L.A. small-theater hit ‘Louis & Keely’ makes comeback after six years
“Louis & Keely: Live at the Sahara” is back on its feet after a six-year interruption and is headed for the Geffen Playhouse and Laguna Playhouse this winter in what’s billed as a new production that includes Taylor Hackford as director and Vanessa Claire Stewart as pop singer Keely Smith.
The show, focusing on the buoyant music and marital mishaps of Smith and her wild man 1950s bandleader husband, Louis Prima, is one of the notable commercial successes that L.A.’s small theater scene has generated in the last 10 years.
After initial runs at the Sacred Fools Theater and the Matrix Theatre in 2008, it got booked into the Geffen Playhouse’s 132-seat Audry Skirball Kenis Theatre for a five-week run in early 2009 that turned into a six-month stand.
It will return to the Geffen from Dec. 30 to Jan. 17, 2016, this time in the larger Gil Cates Theater. The Laguna Playhouse will present the show Feb. 24-March 27, 2016.
Hershey Felder, no stranger to the art of envisioning historic musicians onstage, is now the producer and also pitches in as scenic designer.
Among the changes since 2009 are the female lead’s name, the then Vanessa Claire Smith having since married actor French Stewart. Instead of Jake Broder, who co-wrote the show and starred as Prima in its L.A. iterations, Anthony Crivello has stepped in. He won a 1993 Tony Award for featured actor in a musical – “Kiss of the Spider Woman,” which starred Chita Rivera.
In 2009 a former producer of “Louis & Keely” had announced that Stewart and Broder had split with Hackford, whose credits as a film director include “An Officer and a Gentleman,” “Ray,” and the Chuck Berry/Keith Richards concert film, “Hail! Hail! Rock ‘n’ Roll.”
The two actor-writers were said to be retooling the musical for a tour and a hoped-for landing on Broadway. Those things never happened.
Felder, who has mounted his own one-man shows about George Gershwin, Irving Berlin, Frederic Chopin and others, and heads a production company that handles other shows, said he got a call from his friend Hackford about a year and a half ago, asking if he’d be interested in remounting “Louis and Keely” and developing a tour of theaters that regularly book Felder’s own performances.
Whatever had led to the 2009 split had been mended, Felder said in an interview Tuesday. “They got together on pushing the show forward some more, smoothing out some issues and new scenic elements.”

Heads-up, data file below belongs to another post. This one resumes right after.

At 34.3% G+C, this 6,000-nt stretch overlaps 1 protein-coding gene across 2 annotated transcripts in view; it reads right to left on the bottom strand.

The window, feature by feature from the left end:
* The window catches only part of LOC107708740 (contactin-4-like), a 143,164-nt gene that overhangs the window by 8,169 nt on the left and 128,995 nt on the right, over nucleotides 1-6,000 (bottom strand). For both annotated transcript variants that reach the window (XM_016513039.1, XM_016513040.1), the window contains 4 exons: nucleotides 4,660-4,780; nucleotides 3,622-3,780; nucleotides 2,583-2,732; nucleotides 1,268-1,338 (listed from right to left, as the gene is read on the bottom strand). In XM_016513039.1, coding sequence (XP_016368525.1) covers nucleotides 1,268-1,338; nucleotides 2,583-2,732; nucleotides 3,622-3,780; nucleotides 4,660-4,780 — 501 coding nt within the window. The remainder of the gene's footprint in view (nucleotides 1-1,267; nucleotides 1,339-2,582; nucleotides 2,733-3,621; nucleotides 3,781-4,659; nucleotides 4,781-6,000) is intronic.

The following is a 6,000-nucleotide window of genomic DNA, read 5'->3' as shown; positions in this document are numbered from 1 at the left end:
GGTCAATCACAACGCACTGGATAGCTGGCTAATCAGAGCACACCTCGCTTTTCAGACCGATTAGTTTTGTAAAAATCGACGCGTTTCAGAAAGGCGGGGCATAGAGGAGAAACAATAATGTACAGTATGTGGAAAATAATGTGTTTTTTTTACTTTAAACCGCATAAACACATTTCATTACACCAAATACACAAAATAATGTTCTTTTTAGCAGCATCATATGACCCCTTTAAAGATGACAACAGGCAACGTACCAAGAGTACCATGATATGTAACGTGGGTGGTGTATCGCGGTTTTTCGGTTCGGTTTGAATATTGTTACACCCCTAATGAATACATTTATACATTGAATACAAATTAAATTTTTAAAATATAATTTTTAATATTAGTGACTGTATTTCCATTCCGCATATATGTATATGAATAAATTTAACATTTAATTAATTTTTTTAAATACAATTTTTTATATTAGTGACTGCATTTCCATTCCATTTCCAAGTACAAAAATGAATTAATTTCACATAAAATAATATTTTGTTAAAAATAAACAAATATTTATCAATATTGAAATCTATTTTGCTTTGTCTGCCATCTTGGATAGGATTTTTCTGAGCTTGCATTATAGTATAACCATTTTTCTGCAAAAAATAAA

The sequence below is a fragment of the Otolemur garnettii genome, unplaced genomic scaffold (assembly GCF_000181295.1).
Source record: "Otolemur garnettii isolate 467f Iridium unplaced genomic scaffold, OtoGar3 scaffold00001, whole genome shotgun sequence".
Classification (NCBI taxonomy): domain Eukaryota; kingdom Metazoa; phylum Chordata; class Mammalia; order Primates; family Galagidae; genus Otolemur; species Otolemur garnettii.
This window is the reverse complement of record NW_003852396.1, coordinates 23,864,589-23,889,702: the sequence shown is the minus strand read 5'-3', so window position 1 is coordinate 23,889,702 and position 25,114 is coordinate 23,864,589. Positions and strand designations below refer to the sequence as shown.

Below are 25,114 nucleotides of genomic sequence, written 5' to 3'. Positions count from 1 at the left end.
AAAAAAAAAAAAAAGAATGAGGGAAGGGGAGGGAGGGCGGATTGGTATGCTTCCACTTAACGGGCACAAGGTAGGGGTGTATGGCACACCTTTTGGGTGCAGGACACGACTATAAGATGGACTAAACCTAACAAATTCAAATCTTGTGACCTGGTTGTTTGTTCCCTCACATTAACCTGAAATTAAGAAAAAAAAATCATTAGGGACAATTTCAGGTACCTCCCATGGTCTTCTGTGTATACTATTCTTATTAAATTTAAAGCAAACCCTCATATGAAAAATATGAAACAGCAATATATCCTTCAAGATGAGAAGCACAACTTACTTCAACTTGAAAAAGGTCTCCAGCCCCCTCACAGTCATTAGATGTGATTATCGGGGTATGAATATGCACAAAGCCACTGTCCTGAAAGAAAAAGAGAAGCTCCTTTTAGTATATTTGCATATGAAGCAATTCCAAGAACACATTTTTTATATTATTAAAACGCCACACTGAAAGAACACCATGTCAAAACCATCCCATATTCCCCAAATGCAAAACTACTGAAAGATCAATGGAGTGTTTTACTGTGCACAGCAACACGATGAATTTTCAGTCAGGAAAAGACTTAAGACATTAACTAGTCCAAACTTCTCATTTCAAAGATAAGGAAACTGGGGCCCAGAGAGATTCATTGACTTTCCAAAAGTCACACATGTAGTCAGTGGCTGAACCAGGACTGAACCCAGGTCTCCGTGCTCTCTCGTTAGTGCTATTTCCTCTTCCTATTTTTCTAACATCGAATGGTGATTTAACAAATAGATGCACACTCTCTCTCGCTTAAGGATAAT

The new production debuted in April at the Royal George Theatre in Chicago, where Chicago Tribune critic Chris Jones had a reaction comparable to Los Angeles Times critic Charles McNulty’s in 2009: You can’t beat the music and the performances, but the storytelling needs some work.
Felder said that other tour stops beyond Southern California have been booked but not yet announced. Broadway no longer is necessarily the dream destination.
“My theory as a producer is let’s make it a really good show, and if it ends up on Broadway because that makes sense, then yes. Other than that, let’s do a great show at the Geffen and Laguna and the very many other theaters this is being planned for.”
Another musical about Prima and Smith, “The Wildest!,” premiered in 2004 at a theater in Santa Maria in Santa Barbara County. It was co-written by Prima and Smith’s two daughters, helped by Randy Johnson, whose “A Night With Janis Joplin” opens Wednesday at the Pasadena Playhouse. The earlier show didn’t gain the same kind of traction as “Louis & Keely.”
During the Geffen run of “Louis & Keely,” the bandleader’s last wife, Gia Malone Prima, who had replaced Smith in the act after her 1961 divorce from Prima, complained publicly about the Broder/Stewart/Hackford show, calling it a “totally untrue, disrespectful hatchet job” that unfairly had portrayed her late husband as “crude” and “uneducated.”
Prima died in 1978 after several years in the coma that’s dramatized in “Louis & Keely.” Gia Malone Prima died in 2013.
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